If I consider the writing style used, personally from reading around a zillion technical books I tend to lump technical books into 3 styles:
a) the "Head First" series which takes an extreme narrative style
b) the other end which is just reams of code and specifications which isn't a book but rather a printed manual, it typically gives no narrative, just cold hard "this is how you do it" facts
c) and the books that lie in between
For me a good book is one that lies in that nice gray area "c". I want the writer to keep me interested with a narrative style while reading the boring technical bits, information about the pros and cons, some background information, but not bury me in opinions and jokes (and crosswords and word puzzles for that matter).
For me this book falls closer to "b", you can tell it's written by a programmer by its dry clinical dry style. For instance chapter 1 introduces the fact that Oracle XDK 11g provides an API that extends JAXP, but then doesn't discuss what the Oracle XDK 11g is, why Oracle chose to override JAXP, and what benefits you'll get over using the non-standard libraries. So you get a "this is how you do it" style rather than any discussion on the "why", which I think is important for learning. Some readers might be smart enough (I know I'm not ;-) to conclude the "why" without any explicit description, so this book might suit you directly.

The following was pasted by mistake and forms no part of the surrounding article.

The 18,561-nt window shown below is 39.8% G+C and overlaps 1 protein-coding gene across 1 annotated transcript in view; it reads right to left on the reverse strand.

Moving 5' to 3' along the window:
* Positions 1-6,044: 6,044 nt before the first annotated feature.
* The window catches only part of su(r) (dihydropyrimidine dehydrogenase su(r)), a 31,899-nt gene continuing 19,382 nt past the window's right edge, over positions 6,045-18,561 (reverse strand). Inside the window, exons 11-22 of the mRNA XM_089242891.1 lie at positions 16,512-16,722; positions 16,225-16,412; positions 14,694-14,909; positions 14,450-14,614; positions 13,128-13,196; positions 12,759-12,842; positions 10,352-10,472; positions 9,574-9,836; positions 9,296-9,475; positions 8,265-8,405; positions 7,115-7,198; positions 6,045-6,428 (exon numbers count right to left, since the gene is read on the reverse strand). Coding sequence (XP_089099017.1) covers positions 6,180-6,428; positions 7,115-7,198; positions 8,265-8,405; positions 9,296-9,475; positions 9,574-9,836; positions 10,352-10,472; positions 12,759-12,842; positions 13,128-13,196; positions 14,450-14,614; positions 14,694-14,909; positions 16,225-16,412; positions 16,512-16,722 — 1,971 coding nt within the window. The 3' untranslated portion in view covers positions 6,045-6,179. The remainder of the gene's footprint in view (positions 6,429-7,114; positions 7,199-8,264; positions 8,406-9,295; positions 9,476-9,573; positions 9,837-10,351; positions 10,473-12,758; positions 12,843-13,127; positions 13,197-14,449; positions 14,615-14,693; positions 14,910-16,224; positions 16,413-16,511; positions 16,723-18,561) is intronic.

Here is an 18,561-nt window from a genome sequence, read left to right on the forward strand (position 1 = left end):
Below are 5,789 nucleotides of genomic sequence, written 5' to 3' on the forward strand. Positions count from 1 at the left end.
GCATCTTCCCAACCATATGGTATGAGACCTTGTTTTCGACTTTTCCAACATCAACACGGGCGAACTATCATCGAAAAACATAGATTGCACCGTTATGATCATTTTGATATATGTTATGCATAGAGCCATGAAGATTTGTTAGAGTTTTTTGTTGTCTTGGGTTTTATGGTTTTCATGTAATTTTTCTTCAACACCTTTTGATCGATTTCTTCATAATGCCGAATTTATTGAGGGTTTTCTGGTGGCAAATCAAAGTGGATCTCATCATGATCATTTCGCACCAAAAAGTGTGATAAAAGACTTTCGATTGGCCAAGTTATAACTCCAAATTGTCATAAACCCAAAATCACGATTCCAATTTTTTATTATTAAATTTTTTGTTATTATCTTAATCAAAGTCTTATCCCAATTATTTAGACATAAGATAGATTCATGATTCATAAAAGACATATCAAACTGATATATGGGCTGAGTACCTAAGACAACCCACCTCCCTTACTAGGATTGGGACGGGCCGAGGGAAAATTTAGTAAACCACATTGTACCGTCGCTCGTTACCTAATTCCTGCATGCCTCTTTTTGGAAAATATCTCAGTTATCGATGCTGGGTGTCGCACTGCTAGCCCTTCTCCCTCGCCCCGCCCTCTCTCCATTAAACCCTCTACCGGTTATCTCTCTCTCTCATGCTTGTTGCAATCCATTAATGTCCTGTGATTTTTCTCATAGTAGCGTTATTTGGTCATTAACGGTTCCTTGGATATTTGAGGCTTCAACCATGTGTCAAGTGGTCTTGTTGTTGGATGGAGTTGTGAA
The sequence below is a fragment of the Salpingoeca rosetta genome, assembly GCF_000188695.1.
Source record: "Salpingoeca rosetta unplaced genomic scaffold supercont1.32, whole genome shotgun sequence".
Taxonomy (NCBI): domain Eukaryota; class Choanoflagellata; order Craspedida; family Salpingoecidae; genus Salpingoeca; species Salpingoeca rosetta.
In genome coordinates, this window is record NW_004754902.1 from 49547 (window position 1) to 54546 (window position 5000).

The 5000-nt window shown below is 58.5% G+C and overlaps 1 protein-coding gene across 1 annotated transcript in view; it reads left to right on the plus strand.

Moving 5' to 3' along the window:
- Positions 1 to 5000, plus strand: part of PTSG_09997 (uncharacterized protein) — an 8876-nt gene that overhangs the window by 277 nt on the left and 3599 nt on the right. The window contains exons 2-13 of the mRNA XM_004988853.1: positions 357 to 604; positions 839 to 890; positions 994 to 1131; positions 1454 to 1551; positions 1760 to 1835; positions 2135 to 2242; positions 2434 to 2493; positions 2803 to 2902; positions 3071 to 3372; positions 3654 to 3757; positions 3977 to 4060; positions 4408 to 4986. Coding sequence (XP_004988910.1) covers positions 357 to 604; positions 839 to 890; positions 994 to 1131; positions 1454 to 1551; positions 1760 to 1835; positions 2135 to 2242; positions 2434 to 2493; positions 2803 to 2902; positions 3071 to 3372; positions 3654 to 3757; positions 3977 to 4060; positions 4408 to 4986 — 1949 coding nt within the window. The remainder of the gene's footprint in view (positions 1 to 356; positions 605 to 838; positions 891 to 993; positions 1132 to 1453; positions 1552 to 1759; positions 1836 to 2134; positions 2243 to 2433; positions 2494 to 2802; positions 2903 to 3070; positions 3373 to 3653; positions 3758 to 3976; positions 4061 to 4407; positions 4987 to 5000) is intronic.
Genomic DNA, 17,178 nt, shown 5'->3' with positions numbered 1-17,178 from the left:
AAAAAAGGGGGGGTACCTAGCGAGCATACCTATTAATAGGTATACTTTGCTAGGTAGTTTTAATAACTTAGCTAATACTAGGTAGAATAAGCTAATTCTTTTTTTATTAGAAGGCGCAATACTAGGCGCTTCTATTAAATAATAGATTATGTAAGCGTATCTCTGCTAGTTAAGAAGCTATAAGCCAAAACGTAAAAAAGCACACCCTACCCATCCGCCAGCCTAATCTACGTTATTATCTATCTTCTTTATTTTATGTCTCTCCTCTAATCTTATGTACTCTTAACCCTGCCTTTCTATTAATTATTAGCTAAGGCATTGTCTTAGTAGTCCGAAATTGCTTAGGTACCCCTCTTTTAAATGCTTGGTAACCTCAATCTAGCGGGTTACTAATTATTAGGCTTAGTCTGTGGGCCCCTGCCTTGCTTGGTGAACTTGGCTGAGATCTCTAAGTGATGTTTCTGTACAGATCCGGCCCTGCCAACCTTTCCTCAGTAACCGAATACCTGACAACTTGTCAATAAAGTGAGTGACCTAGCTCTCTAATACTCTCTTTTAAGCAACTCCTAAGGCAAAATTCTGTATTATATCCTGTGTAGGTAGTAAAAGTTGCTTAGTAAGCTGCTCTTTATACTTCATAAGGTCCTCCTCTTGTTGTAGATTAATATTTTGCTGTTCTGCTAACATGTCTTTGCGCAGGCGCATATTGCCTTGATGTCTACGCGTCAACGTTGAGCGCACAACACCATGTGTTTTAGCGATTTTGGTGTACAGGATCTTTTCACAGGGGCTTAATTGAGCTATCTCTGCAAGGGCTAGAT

If we take the fact the book includes a large amount of code, in particular XML, care by the author and the publisher needs to be taken to present code in a concise way, well laid out code that is documented clearly, because code is central to the book's value. There are numerous examples in the book where code stretches across several pages without explanation, code layout is messy in areas, and given the quantity of code at times it's hard to work out which bit I should be focusing on (a problem that is often magnified by the "over-wordiness" of XML). I've no doubt given the amount of code in the book achieving this consistency is a very hard task, but again it detracts from the quality of the book.
Finally I mentioned that it's important for technical books to present a logical A-B-C progression path in assisting the reader to learn. Given this book's clinical style, where in each chapter it discusses the JDev environment setup, then a bullet point section walk through of the code, and how to run and see the results in the end, it does achieve this goal. Again the "why" is often missing in this book, but you do see the A-B-C progression path which is important.
In summary would I recommend this book? If you're simply looking for a cookbook like style technical book the answer is yes, but (and there is always a but).... for myself I miss the "why" in this book, the part that helps me learn the peripheral issues, so the answer is no.